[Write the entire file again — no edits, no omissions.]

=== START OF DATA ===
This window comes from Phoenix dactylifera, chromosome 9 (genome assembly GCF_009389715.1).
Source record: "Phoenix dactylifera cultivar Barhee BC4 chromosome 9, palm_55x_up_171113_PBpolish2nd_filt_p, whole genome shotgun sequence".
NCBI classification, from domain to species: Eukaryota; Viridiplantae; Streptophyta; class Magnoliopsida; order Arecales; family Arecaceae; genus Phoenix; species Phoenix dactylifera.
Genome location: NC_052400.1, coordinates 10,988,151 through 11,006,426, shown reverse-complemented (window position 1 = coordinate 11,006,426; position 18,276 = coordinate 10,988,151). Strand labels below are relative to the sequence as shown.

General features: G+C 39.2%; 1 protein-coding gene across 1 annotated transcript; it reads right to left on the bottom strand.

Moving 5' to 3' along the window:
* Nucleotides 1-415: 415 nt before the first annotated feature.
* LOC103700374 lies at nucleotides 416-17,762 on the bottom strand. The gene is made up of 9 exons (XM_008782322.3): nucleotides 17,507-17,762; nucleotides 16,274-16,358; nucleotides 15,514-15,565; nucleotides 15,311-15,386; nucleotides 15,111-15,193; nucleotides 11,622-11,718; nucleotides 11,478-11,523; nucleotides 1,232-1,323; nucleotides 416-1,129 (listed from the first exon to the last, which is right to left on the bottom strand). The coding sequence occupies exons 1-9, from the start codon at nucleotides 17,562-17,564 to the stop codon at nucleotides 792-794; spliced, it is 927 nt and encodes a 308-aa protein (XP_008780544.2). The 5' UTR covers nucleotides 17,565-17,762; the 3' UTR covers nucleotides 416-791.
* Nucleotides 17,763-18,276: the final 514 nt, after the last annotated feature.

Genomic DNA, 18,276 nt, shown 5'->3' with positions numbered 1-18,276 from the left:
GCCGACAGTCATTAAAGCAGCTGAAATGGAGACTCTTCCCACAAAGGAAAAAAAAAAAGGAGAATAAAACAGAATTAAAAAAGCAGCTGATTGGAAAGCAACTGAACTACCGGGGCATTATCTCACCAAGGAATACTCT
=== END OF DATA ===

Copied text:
This window comes from Phoenix dactylifera, chromosome 9 (genome assembly GCF_009389715.1).
Source record: "Phoenix dactylifera cultivar Barhee BC4 chromosome 9, palm_55x_up_171113_PBpolish2nd_filt_p, whole genome shotgun sequence".
NCBI classification, from domain to species: Eukaryota; Viridiplantae; Streptophyta; class Magnoliopsida; order Arecales; family Arecaceae; genus Phoenix; species Phoenix dactylifera.
Genome location: NC_052400.1, coordinates 10,988,151 through 11,006,426, shown reverse-complemented (window position 1 = coordinate 11,006,426; position 18,276 = coordinate 10,988,151). Strand labels below are relative to the sequence as shown.

General features: G+C 39.2%; 1 protein-coding gene across 1 annotated transcript; it reads right to left on the bottom strand.

Moving 5' to 3' along the window:
* Nucleotides 1-415: 415 nt before the first annotated feature.
* LOC103700374 lies at nucleotides 416-17,762 on the bottom strand. The gene is made up of 9 exons (XM_008782322.3): nucleotides 17,507-17,762; nucleotides 16,274-16,358; nucleotides 15,514-15,565; nucleotides 15,311-15,386; nucleotides 15,111-15,193; nucleotides 11,622-11,718; nucleotides 11,478-11,523; nucleotides 1,232-1,323; nucleotides 416-1,129 (listed from the first exon to the last, which is right to left on the bottom strand). The coding sequence occupies exons 1-9, from the start codon at nucleotides 17,562-17,564 to the stop codon at nucleotides 792-794; spliced, it is 927 nt and encodes a 308-aa protein (XP_008780544.2). The 5' UTR covers nucleotides 17,565-17,762; the 3' UTR covers nucleotides 416-791.
* Nucleotides 17,763-18,276: the final 514 nt, after the last annotated feature.

Genomic DNA, 18,276 nt, shown 5'->3' with positions numbered 1-18,276 from the left:
GCCGACAGTCATTAAAGCAGCTGAAATGGAGACTCTTCCCACAAAGGAAAAAAAAAAAGGAGAATAAAACAGAATTAAAAAAGCAGCTGATTGGAAAGCAACTGAACTACCGGGGCATTATCTCACCAAGGAATACTCT